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Tracking Down Information About Your Property

Originally Published in Nelson Marlborough Farming February  2011

Prior to 2001 Land Information New Zealand, the government agency tasked with maintaining  our land records, had offices in Hokitika, Nelson and Blenheim which provided a low cost and convenient service to land owners in our region. Since then the service has been “centralised” to Christchurch and the paper records (old plans, titles and the such) have been captured digitally in a system called landonline.  

The loss of  the government land information offices locally has meant that title and survey plans can only be obtained from those professionals who can access   Landonline, and your surveyor or lawyer is now often the best source of  current titles and survey plans. 

The loss of these local offices has, to a certain degree, been offset by the varied uses the spatial data that Land Information New Zealand has generated from the paper records can be put to. This data can be used to form the the basis of  GIS (geographic information systems) that are used in recording and supplying land information.  In recent times councils have adopted this GIS  technology with some enthusiasm and many have  made their GIS systems available to the public online for free. Available on council websites are aerial photographs, property and road  boundaries, information on services and an abundance of other data.

The West Coast councils seem to have been slow to adopt this technology  but Nelson/Tasman has a website, and Marlborough provides a service at . While the detail on the aerial photographs is generally good  it can be patchy in some of the remote areas. 

For those who live in an areas such as the West Coast where the local councils have not made this data available online google earth ( ) has some basic aerial photographs with reasonable definition, but without the boundaries shown.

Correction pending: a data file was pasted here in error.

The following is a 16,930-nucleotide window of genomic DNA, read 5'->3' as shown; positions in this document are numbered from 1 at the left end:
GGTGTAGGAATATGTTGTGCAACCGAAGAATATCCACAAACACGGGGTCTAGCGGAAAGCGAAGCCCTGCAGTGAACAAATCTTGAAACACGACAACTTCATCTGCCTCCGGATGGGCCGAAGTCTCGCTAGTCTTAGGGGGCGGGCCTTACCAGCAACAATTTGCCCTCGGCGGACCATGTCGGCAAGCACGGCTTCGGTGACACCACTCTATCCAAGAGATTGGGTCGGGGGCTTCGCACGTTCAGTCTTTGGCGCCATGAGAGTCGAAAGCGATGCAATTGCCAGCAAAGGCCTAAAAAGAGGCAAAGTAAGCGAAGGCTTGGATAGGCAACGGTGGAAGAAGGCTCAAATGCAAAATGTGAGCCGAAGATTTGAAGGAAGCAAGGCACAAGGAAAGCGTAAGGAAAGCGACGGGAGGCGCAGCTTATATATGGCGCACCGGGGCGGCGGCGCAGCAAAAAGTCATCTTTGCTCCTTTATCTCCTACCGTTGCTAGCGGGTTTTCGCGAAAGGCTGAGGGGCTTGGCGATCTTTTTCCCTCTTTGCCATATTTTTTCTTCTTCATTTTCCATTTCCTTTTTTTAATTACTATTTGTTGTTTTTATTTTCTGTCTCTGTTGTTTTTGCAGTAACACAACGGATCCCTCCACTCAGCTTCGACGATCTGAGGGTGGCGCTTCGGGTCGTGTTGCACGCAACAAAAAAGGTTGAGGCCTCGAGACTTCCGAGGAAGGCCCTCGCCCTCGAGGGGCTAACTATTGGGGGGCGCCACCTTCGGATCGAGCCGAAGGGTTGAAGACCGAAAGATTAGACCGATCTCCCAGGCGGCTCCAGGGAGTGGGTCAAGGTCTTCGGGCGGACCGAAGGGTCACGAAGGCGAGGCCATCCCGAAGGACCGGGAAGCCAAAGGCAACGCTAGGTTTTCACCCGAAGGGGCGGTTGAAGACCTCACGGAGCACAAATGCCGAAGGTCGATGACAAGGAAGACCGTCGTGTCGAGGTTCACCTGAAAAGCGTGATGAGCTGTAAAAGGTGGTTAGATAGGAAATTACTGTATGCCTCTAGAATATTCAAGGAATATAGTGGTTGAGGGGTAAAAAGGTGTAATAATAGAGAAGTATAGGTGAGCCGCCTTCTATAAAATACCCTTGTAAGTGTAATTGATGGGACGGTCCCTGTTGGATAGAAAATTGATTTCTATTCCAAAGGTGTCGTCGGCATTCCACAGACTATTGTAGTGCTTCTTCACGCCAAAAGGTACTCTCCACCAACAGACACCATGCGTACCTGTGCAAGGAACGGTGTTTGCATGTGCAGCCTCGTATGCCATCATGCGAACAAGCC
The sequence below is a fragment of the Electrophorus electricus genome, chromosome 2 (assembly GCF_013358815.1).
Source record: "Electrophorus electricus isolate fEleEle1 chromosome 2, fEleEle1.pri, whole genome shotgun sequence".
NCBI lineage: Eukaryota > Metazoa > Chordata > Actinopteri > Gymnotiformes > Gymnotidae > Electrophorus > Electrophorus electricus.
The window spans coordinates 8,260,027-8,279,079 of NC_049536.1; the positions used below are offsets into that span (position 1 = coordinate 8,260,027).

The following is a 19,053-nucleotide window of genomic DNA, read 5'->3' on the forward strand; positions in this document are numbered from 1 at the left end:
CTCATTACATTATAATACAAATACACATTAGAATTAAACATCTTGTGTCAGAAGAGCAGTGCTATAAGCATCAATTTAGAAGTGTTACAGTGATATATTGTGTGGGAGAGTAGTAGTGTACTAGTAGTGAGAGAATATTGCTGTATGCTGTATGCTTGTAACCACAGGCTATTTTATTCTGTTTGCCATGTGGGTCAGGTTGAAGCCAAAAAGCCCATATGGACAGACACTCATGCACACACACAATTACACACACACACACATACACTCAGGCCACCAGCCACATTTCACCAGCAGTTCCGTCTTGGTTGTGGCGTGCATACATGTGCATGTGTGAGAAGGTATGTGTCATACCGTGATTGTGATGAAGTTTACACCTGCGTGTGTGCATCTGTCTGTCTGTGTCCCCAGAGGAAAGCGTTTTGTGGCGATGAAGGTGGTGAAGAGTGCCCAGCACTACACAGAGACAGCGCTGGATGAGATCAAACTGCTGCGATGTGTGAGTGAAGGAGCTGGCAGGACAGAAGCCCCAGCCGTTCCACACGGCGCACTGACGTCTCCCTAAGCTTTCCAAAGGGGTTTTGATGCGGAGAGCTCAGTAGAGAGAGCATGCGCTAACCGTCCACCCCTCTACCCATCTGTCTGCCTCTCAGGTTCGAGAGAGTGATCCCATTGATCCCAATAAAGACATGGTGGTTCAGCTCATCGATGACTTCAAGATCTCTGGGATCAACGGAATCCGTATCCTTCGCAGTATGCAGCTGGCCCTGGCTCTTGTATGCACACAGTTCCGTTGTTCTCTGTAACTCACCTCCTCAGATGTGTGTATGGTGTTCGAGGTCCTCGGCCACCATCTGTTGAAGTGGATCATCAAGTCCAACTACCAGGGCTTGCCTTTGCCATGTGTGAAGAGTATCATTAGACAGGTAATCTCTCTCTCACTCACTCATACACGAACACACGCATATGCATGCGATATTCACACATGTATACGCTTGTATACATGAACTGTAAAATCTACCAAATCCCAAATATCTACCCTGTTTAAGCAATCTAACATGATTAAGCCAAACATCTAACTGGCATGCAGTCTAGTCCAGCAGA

To professionals working in planning and surveying these GIS systems have become an essential tool however the maps and aerial photographs also have significant potential for use as a land management tool for the individual farmer. The resolution of many of these areal photographs are such that fences, crop pattens, watercourses,  buildings etc. can be identified, and areas and/or distances measured using the tools provided.

In years gone by the rural landowner to obtain this sort of information needed, at some cost, to purchase aerial photographs from an aerial photography company, or engage a surveyor,  now this information is available for free, in colour and instantaneously from the web.  For those without internet access Councils will provide printouts of the data for a nominal charge. 

Another use of  council GIS  is the ability to view the aerial photographs and the property boundaries at the same time giving an indication of where the actual boundaries are in relation to features on the ground.. The accuracy of this overlay is not always perfect and the boundary positions can only be regarded as indicative.

Where the position of the boundary is critical (for example when a fence, or building  is to be constructed) the exact boundary should be located on the ground from official survey marks, or a surveyor engaged if there is any doubt.

This article was prepared by John Cotton specialized in rural surveys.

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